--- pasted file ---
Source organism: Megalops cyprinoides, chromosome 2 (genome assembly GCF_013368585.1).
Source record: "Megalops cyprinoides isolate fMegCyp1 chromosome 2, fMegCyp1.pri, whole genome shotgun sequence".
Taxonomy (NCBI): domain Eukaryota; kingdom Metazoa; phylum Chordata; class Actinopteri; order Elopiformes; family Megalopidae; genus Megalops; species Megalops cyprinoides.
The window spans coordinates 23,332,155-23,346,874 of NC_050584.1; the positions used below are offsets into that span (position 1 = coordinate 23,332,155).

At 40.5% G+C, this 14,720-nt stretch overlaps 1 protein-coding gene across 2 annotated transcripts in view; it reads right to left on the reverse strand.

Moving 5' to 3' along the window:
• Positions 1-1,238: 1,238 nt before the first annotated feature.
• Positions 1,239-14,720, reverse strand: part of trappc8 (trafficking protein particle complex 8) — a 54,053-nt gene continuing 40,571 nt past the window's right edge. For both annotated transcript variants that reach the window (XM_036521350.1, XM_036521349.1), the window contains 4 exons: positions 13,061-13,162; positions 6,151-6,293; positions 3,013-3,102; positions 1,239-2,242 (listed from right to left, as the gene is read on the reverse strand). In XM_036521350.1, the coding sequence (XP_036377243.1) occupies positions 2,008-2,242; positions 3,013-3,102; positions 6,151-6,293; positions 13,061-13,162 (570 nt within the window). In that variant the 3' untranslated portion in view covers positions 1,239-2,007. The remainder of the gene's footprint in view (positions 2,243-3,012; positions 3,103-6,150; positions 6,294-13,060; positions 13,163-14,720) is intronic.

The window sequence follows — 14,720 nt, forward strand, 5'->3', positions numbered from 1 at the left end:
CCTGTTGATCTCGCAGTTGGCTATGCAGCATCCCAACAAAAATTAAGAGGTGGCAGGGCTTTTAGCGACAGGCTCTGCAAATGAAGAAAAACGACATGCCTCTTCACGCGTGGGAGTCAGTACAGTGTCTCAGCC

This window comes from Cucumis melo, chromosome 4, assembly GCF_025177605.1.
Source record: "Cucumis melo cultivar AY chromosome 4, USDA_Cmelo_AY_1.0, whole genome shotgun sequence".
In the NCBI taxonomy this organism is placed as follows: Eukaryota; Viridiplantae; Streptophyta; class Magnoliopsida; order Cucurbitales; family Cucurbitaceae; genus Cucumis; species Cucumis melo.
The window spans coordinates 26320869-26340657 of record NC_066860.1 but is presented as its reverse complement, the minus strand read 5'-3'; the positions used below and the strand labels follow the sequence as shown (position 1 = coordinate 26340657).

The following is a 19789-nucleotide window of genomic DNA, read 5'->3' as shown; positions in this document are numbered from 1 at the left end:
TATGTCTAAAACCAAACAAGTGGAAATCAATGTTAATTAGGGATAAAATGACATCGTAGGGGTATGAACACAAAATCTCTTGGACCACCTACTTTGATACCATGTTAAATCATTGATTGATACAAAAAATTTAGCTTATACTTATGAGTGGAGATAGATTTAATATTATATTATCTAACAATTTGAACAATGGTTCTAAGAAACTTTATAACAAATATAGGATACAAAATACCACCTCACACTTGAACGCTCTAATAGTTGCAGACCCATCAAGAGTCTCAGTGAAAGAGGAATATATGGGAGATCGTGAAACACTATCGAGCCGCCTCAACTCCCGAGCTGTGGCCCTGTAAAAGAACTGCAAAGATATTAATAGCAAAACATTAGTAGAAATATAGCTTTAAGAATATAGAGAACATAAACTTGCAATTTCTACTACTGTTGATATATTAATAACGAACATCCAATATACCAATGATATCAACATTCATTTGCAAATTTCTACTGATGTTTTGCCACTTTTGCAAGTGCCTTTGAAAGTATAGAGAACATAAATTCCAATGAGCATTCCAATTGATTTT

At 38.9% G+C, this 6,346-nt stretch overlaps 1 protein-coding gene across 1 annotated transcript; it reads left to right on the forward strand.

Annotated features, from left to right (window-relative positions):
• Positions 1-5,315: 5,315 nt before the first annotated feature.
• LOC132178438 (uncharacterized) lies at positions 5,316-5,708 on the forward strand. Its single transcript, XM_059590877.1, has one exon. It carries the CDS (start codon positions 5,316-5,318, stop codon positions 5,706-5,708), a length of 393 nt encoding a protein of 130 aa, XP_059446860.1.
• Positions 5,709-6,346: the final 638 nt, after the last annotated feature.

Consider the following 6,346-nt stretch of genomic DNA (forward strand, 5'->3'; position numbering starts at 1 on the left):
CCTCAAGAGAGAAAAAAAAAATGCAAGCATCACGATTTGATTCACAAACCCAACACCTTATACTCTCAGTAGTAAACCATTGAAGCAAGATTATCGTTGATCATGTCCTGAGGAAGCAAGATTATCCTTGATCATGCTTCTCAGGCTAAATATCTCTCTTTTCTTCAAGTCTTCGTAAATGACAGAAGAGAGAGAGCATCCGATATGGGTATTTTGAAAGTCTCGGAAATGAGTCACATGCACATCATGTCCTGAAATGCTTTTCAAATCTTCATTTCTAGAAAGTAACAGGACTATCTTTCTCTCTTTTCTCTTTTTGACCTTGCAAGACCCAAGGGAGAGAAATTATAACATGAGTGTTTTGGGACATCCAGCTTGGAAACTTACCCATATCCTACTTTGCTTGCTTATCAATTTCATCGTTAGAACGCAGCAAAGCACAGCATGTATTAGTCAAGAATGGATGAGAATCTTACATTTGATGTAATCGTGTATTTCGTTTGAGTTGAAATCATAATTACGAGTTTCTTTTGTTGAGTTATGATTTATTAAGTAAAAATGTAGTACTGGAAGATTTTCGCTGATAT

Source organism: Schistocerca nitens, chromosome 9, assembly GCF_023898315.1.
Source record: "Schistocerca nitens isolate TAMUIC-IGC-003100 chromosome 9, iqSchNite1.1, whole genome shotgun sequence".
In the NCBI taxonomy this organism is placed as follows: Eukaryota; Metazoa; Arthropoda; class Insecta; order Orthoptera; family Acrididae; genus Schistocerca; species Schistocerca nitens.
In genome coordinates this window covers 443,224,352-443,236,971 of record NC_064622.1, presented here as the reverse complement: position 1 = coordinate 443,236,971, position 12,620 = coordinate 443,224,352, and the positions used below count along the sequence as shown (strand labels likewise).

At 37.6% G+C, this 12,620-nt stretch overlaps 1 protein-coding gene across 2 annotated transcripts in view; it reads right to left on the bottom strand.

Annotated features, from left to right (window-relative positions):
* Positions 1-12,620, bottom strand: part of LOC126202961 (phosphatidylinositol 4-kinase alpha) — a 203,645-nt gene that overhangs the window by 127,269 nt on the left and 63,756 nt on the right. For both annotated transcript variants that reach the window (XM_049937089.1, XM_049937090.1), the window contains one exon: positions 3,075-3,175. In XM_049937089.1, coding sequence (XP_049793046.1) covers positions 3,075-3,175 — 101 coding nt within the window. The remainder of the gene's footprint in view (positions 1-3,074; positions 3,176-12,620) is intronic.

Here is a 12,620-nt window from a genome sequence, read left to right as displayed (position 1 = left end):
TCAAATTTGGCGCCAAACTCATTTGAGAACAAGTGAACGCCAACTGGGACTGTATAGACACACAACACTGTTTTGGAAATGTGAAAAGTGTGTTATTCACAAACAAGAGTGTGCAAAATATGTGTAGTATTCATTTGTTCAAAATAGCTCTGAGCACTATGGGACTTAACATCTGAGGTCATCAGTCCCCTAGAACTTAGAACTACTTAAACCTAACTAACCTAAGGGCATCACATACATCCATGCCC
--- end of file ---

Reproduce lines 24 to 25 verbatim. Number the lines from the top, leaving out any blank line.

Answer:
Source organism: Schistocerca nitens, chromosome 9, assembly GCF_023898315.1.
Source record: "Schistocerca nitens isolate TAMUIC-IGC-003100 chromosome 9, iqSchNite1.1, whole genome shotgun sequence".